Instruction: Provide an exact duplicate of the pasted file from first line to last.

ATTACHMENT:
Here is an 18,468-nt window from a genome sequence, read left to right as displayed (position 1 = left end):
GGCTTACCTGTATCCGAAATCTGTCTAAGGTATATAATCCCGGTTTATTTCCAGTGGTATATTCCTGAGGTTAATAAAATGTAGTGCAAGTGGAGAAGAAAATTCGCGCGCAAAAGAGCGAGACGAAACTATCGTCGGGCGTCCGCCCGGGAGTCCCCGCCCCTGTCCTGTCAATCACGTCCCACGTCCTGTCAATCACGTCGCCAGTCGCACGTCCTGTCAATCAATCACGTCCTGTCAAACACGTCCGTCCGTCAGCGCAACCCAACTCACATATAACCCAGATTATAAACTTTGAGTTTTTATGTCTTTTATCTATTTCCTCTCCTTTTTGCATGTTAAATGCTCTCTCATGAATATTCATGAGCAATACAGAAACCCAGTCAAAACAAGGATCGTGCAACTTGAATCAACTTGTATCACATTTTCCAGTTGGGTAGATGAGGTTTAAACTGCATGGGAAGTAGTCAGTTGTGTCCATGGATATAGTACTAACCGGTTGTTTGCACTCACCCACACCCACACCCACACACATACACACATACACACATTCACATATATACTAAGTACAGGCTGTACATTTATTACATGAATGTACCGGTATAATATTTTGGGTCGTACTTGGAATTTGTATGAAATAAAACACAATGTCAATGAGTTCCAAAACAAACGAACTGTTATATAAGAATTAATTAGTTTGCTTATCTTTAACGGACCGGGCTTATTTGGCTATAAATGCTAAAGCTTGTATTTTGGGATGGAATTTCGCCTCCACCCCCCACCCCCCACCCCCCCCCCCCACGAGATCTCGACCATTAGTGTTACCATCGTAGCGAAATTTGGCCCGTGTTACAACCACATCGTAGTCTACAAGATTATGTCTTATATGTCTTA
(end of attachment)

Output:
Here is an 18,468-nt window from a genome sequence, read left to right as displayed (position 1 = left end):
GGCTTACCTGTATCCGAAATCTGTCTAAGGTATATAATCCCGGTTTATTTCCAGTGGTATATTCCTGAGGTTAATAAAATGTAGTGCAAGTGGAGAAGAAAATTCGCGCGCAAAAGAGCGAGACGAAACTATCGTCGGGCGTCCGCCCGGGAGTCCCCGCCCCTGTCCTGTCAATCACGTCCCACGTCCTGTCAATCACGTCGCCAGTCGCACGTCCTGTCAATCAATCACGTCCTGTCAAACACGTCCGTCCGTCAGCGCAACCCAACTCACATATAACCCAGATTATAAACTTTGAGTTTTTATGTCTTTTATCTATTTCCTCTCCTTTTTGCATGTTAAATGCTCTCTCATGAATATTCATGAGCAATACAGAAACCCAGTCAAAACAAGGATCGTGCAACTTGAATCAACTTGTATCACATTTTCCAGTTGGGTAGATGAGGTTTAAACTGCATGGGAAGTAGTCAGTTGTGTCCATGGATATAGTACTAACCGGTTGTTTGCACTCACCCACACCCACACCCACACACATACACACATACACACATTCACATATATACTAAGTACAGGCTGTACATTTATTACATGAATGTACCGGTATAATATTTTGGGTCGTACTTGGAATTTGTATGAAATAAAACACAATGTCAATGAGTTCCAAAACAAACGAACTGTTATATAAGAATTAATTAGTTTGCTTATCTTTAACGGACCGGGCTTATTTGGCTATAAATGCTAAAGCTTGTATTTTGGGATGGAATTTCGCCTCCACCCCCCACCCCCCACCCCCCCCCCCCACGAGATCTCGACCATTAGTGTTACCATCGTAGCGAAATTTGGCCCGTGTTACAACCACATCGTAGTCTACAAGATTATGTCTTATATGTCTTA